Michigan recently became the 17th state to pass Domestic Asset Protection Trust (“DAPT”) legislation to aid in safeguarding trust assets. With the first U.S. state passing this law back in 1997, Michigan’s estate planning community had been long anticipating this type of legislation.
On December 5, 2016 Governor Snyder signed the Qualified Dispositions in Trusts Act (“the Act”) which becomes effective on March 8, 2017.
What is DAPT legislation?
DAPT legislation allows a person, the transferor, to create an irrevocable trust for his or her own benefit and to shield those assets from creditors. If this sounds like it might be too good to be true that’s because prior to this type of legislation it was. Previously, under common law, if a person created a trust for their own benefit, that person’s creditors could basically ignore the trust and still make a valid claim against those assets. Now, if the legal requirements are met, the transferor is able to retain certain rights and interests in the trust, while also protecting those assets from their creditors.
Overview of the new Michigan Act
The main features of the new Michigan Act are:
- The trustee of the DAPT must be a “Qualified Trustee”. That is, a corporate trustee or an individual, other than the transferor, residing in Michigan.
- The transferor can retain certain rights and interests in the trust.
- The transferor must execute an affidavit stating, among other things, that the transfer won’t render him or her insolvent, the transfer isn’t being completed with the intent to defraud a creditor, and he or she is not aware of any pending or threatened litigation, other than that which is disclosed in the affidavit.
- If properly created, the transferor’s creditors will have two years in which to challenge the creation of the DAPT as a fraudulent transfer.
Rights of the transferor
The transferor can retain certain rights, interests, and powers, including:
- The transferor can retain the right to veto distributions from the trust.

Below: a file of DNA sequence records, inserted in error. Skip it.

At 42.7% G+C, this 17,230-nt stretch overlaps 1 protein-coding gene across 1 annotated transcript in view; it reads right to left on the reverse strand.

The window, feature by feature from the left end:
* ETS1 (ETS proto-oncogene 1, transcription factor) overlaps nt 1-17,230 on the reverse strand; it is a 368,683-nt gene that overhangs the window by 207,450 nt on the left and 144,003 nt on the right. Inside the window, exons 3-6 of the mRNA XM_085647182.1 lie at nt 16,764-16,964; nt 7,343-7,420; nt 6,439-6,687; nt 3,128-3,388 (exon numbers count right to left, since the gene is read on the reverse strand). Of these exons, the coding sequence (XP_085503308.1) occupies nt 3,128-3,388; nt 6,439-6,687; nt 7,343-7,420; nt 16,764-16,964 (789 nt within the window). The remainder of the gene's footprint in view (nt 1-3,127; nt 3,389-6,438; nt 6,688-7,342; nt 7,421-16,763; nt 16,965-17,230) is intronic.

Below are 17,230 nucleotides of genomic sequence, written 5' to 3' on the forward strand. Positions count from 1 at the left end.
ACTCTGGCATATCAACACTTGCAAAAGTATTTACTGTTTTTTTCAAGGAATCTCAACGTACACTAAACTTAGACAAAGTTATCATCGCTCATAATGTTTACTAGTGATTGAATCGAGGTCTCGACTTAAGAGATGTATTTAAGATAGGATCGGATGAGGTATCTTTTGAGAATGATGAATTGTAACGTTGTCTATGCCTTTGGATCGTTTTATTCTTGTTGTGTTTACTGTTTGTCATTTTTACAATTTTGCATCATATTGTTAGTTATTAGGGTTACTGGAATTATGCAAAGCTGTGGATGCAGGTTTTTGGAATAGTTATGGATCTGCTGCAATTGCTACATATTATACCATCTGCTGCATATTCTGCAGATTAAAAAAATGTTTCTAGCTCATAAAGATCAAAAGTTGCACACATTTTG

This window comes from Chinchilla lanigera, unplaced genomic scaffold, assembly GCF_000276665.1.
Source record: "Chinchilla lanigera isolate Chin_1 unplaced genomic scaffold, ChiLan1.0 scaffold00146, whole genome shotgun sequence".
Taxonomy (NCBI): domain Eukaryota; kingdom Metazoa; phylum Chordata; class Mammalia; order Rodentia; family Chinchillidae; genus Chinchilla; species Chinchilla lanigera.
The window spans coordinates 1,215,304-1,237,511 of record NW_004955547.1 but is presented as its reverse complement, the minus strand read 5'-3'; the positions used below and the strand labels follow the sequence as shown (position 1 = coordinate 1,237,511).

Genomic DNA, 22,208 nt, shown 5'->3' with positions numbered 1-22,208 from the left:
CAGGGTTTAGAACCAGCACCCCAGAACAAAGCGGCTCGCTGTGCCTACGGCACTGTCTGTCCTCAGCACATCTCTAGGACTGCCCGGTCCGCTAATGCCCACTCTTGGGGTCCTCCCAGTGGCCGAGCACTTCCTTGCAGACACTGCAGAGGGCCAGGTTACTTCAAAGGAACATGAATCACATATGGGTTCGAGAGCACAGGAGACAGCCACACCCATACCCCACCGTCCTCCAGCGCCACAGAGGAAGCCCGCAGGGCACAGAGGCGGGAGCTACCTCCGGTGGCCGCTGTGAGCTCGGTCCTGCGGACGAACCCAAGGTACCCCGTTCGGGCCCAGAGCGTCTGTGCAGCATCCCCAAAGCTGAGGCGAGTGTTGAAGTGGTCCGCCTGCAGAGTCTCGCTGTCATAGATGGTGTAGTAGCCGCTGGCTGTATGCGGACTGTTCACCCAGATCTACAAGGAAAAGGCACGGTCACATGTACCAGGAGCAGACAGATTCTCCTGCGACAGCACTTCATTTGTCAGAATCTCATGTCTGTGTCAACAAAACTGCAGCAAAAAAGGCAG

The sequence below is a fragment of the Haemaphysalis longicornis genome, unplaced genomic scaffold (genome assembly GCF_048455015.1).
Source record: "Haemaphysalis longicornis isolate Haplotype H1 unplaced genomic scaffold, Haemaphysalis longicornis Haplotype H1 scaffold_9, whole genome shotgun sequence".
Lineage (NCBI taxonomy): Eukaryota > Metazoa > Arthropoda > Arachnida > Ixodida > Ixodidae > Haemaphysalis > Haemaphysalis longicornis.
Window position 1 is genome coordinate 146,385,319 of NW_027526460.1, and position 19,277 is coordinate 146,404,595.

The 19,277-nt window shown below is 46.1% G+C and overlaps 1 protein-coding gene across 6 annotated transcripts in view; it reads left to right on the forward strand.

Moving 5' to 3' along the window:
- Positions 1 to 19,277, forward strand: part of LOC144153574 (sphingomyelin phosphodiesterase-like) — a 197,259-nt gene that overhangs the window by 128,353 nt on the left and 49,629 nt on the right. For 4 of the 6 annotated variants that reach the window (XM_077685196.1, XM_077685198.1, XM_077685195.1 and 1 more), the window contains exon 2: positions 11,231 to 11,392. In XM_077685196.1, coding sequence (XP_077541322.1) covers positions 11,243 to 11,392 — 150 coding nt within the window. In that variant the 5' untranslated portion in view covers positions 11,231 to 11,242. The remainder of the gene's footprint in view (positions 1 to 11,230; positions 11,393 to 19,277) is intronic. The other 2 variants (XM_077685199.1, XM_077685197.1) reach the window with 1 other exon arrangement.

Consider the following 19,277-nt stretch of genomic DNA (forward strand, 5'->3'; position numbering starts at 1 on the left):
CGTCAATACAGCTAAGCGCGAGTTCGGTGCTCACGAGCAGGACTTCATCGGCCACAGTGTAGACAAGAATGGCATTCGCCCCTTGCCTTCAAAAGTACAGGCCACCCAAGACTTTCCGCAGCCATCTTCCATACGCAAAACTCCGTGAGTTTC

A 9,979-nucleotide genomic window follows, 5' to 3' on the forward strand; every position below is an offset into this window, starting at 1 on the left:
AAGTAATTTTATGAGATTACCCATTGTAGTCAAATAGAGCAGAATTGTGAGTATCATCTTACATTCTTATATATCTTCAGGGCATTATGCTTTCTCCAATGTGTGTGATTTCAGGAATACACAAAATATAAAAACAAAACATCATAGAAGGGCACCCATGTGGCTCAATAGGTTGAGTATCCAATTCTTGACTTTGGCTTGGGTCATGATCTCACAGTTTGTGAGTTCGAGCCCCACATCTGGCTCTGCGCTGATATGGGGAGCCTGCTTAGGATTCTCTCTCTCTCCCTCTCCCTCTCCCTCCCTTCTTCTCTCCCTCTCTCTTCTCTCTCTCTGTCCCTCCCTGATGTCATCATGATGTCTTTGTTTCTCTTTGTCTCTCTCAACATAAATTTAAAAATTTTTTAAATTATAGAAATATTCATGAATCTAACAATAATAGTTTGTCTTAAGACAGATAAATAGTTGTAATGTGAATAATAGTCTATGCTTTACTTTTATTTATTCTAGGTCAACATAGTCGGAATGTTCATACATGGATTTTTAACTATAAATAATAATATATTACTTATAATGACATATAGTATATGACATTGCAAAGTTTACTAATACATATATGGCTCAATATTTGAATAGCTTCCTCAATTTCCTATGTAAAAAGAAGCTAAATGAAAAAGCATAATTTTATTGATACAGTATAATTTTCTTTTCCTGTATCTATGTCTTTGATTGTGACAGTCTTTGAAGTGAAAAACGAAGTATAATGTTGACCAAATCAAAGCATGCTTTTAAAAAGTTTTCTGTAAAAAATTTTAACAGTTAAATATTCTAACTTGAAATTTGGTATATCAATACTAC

- The transferor can direct the investment decisions of the trust.
- The transferor can have a special power of appointment exercisable via their Will, effective at his or her death, to appoint the assets of the trust to anyone but his or her self, estate, creditors or the creditors of their estate.
- The transferor can receive income from the trust and/or receive principal distributions from the trust at the discretion of the trustee or advisor under a discretionary or support provision.
- The transferor can remove a trustee or advisor and appoint a new trustee or advisor.
- After the transferor's death, the qualified trustee has the power to pay the transferor's debts, the expenses of administering the transferor's estate, or any estate or inheritance tax imposed on or with respect to the transferor's estate, without regard to the source of the payment.
It should be noted that the transferor cannot retain the right to amend or revoke the trust or direct that the assets of the DAPT be returned to him or her.
Claims by creditors
The primary reason an individual would create a DAPT is to protect their assets from creditors. While creditors still have the ability to make a claim against property that was transferred to a DAPT under the Act, there are significant restrictions on those claims.
The Act limits claims by a creditor against property that was the subject of a “qualified disposition” and establishes requirements for the avoidance of a qualified disposition. It also states that a creditor would not have a claim or cause of action against the trustee and others related to a trust that was the subject of a qualified disposition.
So what is a Qualified Disposition? It is a disposition, or transfer, after which both of the following apply to the subject property: 1) The property is owned by one or more trustees, at least one of whom is a qualified trustee. 2) The property is governed by a trust instrument under which the transferor has only rights, powers, and interests that are permitted under the Act. One caveat to this is that a disposition is not considered qualified if, at the time of the disposition, the transferor was behind on a child support payments by more than 30 days.
If a qualified disposition is made to the DAPT, and a creditor subsequently files a claim after the qualified disposition is made, then the action by the creditor is limited to a claim involving actual intent to hinder, delay, or defraud the creditor. Furthermore, once the qualified disposition is made, the action by the creditor must commence within two years after the qualified disposition was completed.
Ensuring that a transfer is a qualified disposition when creating a DAPT is essential. If the transfer is not a qualified disposition then it could be void and creditor claims against the subject property would not have the protections under the Act.
As you can see, DAPT’s are a valuable planning tool for high net worth individuals to protect their wealth. And now, as of March 8th, Michigan residents will no longer have to look to another state’s legislation for this type of asset protection.